Ever wondered why do giant social networks like Whatsapp, Duo etc put a limit on the maximum number of people that can join a single video/audio call? In this article, I am gonna explain it in a very simplified manner.
More or less, most of the social media platforms use webRTC library provided by Google to ease the development as well as reduce cost when it comes providing a seamless video/audio chat experience to its clients. Don’t get scared by the term webRTC now 😬. While working with a similar product (Check it on : http://sync.myorg360.com/), I came to know about the challenges that you need to tackle while developing a platform like Zoom, Cisco webex, Microsoft teams etc which have the capability of handling around 1000 participants in a single session. How do they do it, while others like Whatsapp, Duo don’t ?? Well, without wasting much time, let’s dive into the details straightaway.
Let me give you a pictorial representation of different types of architecture which one can adopt while developing a video conferencing software. Typically, there are broadly used architecture present, namely p2p (peer-to-peer), SFU (Selective Forwarding Unit), MCU (Multipoint Conferencing Unit). Each type has their own advantages and limitations. Before jumping into the detailed description, let’s see visual representations of these first.
Each colorful bubbly figure represents a client, i.e be it our phone or browser etc. In the above architecture, there are 5 clients each connected to each other in a peer-to-peer fashion. The incoming/outgoing arrows represent the channels/connections which will allow flow of media streams (audio,video etc). As you can see, in p2p architecture, for n number of participants, the total number of channels (both in and out) is equal to n*(n-1), which is proportional to n². Also the bandwidth consumption is more (in simple terms, your data will be consumed very fast, say 1Mbps 😛), as we need to transfer the same media (say our voice and video) to other clients repeatedly.
Well, this figure represents SFU architecture, where the black box is simply a server (media server to be very specific), whose task is to take incoming streams from all clients and simply pass it to others via separate outgoing channels for each client. In this architecture also, total number connections is proportional to n², but just have look at the bubbly shaped colorful clients. Here each client needs to manage only n channels, while in p2p it’s always more than that. So definitely the bandwidth consumption will be less in this case. But nothing comes for free right 🌝. You need to manage media servers (those black boxes) and believe me, prices of such servers will cost you in lakhs and lakhs per month 🌚. But when it comes to supporting more number of participants in a video call, one will definitely prefer SFU over p2p.
This figure represents a MCU architecure, in which the same black box server lies in the center. The difference of MCU from SFU is that, in MCU the server (black box) receives streams from the clients. blends them together into a static layout consisting all the streams, and sends a copy to each client. So in this architecture, you don’t have the flexibility in terms of dynamic layout during a call, opt specific resolutions stream, dynamically turn off a particular streams etc. But yes, it consumes very little bandwidth as compared to SFU and p2p. But in SFU, you get the flexibility to changing the layout (I am talking about the screen and frame size you see during a video call) dynamically, opt for specific streams, turn off particular incoming audio and video etc. Also in SFU, e2e encyption can be guaranteed as it does not do anything with the streams unlike MCU and acts as a simple pipe say.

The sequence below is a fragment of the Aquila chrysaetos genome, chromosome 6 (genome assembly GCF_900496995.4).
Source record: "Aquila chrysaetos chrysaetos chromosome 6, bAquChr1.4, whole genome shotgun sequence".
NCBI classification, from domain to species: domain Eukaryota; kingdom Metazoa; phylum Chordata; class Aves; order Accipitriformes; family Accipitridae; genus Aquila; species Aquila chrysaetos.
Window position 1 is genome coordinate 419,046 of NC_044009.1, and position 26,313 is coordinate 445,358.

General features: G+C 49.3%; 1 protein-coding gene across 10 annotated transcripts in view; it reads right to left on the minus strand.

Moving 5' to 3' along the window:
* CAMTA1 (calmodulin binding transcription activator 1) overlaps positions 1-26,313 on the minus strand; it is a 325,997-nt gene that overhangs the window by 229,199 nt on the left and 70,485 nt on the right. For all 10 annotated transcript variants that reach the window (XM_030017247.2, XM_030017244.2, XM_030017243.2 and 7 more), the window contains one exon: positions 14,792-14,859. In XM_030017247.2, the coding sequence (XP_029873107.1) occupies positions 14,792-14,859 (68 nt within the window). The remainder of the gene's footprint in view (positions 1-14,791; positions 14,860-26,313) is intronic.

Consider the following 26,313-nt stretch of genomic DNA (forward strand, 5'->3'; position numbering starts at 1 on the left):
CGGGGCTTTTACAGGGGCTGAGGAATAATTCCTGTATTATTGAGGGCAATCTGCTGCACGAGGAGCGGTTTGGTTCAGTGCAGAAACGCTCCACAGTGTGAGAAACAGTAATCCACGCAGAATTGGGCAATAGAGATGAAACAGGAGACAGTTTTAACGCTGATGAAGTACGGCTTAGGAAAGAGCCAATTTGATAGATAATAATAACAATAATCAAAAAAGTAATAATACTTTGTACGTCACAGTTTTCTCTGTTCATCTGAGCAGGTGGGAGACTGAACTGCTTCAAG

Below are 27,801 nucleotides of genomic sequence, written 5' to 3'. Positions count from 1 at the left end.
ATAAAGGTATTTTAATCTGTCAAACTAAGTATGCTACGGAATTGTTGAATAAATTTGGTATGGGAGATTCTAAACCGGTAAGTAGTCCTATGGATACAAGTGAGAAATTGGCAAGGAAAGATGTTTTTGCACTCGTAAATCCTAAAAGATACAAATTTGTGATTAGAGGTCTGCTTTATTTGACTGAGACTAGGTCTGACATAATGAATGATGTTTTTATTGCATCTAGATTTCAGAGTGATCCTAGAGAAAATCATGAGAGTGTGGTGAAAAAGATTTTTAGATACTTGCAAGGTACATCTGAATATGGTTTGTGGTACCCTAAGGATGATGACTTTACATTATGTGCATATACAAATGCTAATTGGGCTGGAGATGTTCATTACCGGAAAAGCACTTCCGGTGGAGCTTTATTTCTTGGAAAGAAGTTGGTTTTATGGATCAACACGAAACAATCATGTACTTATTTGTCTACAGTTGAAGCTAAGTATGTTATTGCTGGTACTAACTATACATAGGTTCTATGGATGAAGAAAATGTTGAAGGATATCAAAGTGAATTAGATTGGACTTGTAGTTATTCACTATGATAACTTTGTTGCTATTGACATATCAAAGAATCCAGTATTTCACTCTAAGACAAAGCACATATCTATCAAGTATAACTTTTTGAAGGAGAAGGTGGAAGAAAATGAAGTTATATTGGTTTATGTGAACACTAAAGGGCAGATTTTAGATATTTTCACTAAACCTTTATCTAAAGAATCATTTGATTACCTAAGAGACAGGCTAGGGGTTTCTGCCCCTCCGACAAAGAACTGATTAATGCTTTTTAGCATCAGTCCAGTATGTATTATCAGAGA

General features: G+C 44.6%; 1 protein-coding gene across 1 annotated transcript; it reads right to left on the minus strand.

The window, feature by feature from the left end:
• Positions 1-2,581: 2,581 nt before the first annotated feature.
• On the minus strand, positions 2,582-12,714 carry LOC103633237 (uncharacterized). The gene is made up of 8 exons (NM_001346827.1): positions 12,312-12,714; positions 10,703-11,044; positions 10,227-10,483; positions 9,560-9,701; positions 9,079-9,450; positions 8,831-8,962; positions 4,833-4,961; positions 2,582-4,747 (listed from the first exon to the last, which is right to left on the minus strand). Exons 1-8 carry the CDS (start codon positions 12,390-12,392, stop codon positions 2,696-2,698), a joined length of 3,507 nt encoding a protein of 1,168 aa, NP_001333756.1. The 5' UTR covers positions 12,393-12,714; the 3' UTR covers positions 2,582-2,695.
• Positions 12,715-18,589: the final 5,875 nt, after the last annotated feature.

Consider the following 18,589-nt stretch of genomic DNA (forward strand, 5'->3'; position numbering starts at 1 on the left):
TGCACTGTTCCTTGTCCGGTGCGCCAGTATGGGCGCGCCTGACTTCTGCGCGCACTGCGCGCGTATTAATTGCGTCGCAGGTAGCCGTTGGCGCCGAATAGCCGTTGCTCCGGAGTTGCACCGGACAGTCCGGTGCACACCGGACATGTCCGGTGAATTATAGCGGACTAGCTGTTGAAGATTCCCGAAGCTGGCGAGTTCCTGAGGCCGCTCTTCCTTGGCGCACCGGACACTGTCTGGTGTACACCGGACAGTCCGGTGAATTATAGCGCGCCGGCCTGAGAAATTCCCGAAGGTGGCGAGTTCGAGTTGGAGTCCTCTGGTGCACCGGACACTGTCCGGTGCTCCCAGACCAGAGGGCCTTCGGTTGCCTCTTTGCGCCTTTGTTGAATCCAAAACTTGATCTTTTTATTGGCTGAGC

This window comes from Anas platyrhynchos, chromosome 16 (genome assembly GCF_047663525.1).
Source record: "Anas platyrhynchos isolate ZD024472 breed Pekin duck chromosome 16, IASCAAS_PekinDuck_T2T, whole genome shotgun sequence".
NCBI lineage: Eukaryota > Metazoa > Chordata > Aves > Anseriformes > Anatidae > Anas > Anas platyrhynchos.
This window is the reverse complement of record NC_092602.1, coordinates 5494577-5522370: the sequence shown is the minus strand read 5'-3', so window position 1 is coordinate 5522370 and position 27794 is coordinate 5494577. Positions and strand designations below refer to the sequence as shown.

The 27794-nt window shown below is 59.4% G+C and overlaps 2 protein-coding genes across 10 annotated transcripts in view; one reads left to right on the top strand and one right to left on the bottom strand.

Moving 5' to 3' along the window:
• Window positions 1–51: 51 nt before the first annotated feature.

Okay. So much of theory. You might be thinking,” Where’s the answer to the question?”. Well messengers, whatsapp etc use p2p architecture, because webRTC was developed by Google keeping p2p communications in mind and IT IS OPENSOURCE. Yes completely free. So no additional cost for those black boxes. Now comes the answer. Yet, due to the limitations discussed above (if you directly jumped to the answer then please read the above paragraphs first :D )in p2p connections, they are bound to put a limit on maximum number of participants that can participate in a video call. Else the end-user experience will obviously be very bad as data consumption, app crashes, RAM consumption will increase exponentially.
But if you are planning to develop a bigger platform like Zoom, Google Meet, Teams etc, obviously you will be needing either SFU or MCU based upon your requirements and other factors.
Well, that’s it for now. If you liked this article, then don’t forget to give claps (You can give 50 claps too 🙈) and share it with others. If you have any comments, points or new concepts, let me know in the comments :).